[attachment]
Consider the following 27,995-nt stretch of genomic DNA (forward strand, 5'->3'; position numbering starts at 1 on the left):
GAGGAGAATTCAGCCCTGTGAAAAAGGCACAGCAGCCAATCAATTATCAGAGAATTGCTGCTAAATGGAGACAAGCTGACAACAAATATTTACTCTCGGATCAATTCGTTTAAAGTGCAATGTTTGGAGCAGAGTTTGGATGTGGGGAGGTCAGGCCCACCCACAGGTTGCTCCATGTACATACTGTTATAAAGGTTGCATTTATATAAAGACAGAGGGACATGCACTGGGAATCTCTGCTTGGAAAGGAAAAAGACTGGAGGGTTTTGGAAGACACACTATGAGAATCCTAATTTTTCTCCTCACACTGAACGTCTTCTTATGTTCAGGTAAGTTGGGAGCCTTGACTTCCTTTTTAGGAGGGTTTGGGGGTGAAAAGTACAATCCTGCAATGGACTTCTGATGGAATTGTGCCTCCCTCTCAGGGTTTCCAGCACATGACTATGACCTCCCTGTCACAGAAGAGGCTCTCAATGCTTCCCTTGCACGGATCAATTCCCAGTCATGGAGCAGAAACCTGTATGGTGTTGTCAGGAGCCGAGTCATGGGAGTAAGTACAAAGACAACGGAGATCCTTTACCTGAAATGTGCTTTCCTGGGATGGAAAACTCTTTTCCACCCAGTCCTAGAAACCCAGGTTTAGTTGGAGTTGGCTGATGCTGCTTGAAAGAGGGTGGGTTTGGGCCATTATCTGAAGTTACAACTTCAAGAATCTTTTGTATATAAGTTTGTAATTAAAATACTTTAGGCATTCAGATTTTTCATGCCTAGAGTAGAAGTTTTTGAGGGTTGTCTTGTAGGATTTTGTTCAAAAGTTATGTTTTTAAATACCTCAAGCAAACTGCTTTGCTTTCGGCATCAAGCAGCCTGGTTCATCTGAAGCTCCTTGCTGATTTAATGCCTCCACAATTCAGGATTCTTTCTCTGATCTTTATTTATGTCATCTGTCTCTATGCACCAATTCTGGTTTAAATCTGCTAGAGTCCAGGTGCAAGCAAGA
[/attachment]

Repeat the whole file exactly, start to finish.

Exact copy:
Consider the following 27,995-nt stretch of genomic DNA (forward strand, 5'->3'; position numbering starts at 1 on the left):
GAGGAGAATTCAGCCCTGTGAAAAAGGCACAGCAGCCAATCAATTATCAGAGAATTGCTGCTAAATGGAGACAAGCTGACAACAAATATTTACTCTCGGATCAATTCGTTTAAAGTGCAATGTTTGGAGCAGAGTTTGGATGTGGGGAGGTCAGGCCCACCCACAGGTTGCTCCATGTACATACTGTTATAAAGGTTGCATTTATATAAAGACAGAGGGACATGCACTGGGAATCTCTGCTTGGAAAGGAAAAAGACTGGAGGGTTTTGGAAGACACACTATGAGAATCCTAATTTTTCTCCTCACACTGAACGTCTTCTTATGTTCAGGTAAGTTGGGAGCCTTGACTTCCTTTTTAGGAGGGTTTGGGGGTGAAAAGTACAATCCTGCAATGGACTTCTGATGGAATTGTGCCTCCCTCTCAGGGTTTCCAGCACATGACTATGACCTCCCTGTCACAGAAGAGGCTCTCAATGCTTCCCTTGCACGGATCAATTCCCAGTCATGGAGCAGAAACCTGTATGGTGTTGTCAGGAGCCGAGTCATGGGAGTAAGTACAAAGACAACGGAGATCCTTTACCTGAAATGTGCTTTCCTGGGATGGAAAACTCTTTTCCACCCAGTCCTAGAAACCCAGGTTTAGTTGGAGTTGGCTGATGCTGCTTGAAAGAGGGTGGGTTTGGGCCATTATCTGAAGTTACAACTTCAAGAATCTTTTGTATATAAGTTTGTAATTAAAATACTTTAGGCATTCAGATTTTTCATGCCTAGAGTAGAAGTTTTTGAGGGTTGTCTTGTAGGATTTTGTTCAAAAGTTATGTTTTTAAATACCTCAAGCAAACTGCTTTGCTTTCGGCATCAAGCAGCCTGGTTCATCTGAAGCTCCTTGCTGATTTAATGCCTCCACAATTCAGGATTCTTTCTCTGATCTTTATTTATGTCATCTGTCTCTATGCACCAATTCTGGTTTAAATCTGCTAGAGTCCAGGTGCAAGCAAGA